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If I have an ordered set X = {a, b, c} and another ordered set Y = {a, b}, I know that that Y is a subset of X but I also want to convey that Y is the prefix of X if that makes sense. Is there a name for that?

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Y would usually be called an initial segment of X. –  Miha Habič Jul 8 '11 at 20:38
    
@Miha: "Initial segment" is very common for well-ordered sets, less so for partially ordered sets (or for totally ordered sets that don't have a least element). –  Arturo Magidin Jul 8 '11 at 20:43

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up vote 6 down vote accepted

The concept you may be looking for is either an initial segment or downward closed set.

If $(X,\leq)$ is a partially ordered set, then a subset $Y\subseteq X$ is a downward closed subset of $X$ if and only if for all $y\in Y$, if $x\in X$ and $x\leq y$, then $x\in Y$. When $X$ is well-ordered (so that every nonempty subset has a first element), then such a set is usually called an initial segment rather than merely a downward closed set. This is sometimes also used for totally ordered sets with a least element, but not so much for sets that don't have a minimum, since 'initial segment' carries the connotation of a "beginning". Thanks to JDH for pointing out my error of statement here; initial segment is common for any linear order, not only well orders or linear orders with least element.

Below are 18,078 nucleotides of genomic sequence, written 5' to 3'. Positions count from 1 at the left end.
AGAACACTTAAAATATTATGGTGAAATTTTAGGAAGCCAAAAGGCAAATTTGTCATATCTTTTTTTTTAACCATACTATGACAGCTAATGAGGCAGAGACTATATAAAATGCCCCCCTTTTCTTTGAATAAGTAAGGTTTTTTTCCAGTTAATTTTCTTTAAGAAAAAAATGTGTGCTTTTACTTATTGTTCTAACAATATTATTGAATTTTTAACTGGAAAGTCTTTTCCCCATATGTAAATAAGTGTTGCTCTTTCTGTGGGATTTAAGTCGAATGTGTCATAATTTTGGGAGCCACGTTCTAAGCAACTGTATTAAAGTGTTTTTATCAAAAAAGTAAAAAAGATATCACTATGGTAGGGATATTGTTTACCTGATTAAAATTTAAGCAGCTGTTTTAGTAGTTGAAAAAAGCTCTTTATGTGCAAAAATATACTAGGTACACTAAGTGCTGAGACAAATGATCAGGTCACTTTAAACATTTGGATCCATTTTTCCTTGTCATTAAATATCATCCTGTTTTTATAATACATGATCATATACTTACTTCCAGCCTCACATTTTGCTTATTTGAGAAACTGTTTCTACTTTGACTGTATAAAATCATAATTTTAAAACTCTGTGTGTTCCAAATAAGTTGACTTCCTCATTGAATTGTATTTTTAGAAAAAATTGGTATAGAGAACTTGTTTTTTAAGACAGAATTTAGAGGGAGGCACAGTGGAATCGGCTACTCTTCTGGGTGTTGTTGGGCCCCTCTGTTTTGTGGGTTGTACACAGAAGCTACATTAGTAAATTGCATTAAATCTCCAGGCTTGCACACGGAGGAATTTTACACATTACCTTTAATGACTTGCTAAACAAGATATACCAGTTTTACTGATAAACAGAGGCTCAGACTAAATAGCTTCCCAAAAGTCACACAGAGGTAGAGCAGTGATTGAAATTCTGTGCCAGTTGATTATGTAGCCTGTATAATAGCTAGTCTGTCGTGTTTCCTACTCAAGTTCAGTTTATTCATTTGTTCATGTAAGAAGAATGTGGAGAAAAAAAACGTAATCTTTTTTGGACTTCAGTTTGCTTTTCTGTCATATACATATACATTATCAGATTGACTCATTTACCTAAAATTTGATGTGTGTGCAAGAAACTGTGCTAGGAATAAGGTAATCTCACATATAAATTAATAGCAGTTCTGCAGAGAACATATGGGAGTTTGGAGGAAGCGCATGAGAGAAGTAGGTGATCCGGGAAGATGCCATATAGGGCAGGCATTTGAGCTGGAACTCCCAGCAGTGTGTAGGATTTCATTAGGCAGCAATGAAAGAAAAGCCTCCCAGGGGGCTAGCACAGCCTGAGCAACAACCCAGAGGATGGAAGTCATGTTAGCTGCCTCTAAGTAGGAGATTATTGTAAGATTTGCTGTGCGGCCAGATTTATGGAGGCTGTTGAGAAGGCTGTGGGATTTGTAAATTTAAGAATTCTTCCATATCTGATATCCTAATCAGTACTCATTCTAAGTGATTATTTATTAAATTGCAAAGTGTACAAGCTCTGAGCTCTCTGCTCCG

Of course, any finite totally ordered set is well-ordered, so that may be the only case you are interested in, in which case "initial segment" is the common term.

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Arturo, the initial segment terminology is very commonly used for any linear order, whether well-ordered or not. Also, in a partial order, being downward-closed is the same as being an open set in the usual topology having a basis consisting of the lower cones. –  JDH Jul 8 '11 at 20:54
    
@JDH: Thanks for the correction; I've never encountered it except for total orders with least element, and thought it was uncommon; I bow to your superior knowledge here. –  Arturo Magidin Jul 8 '11 at 21:02

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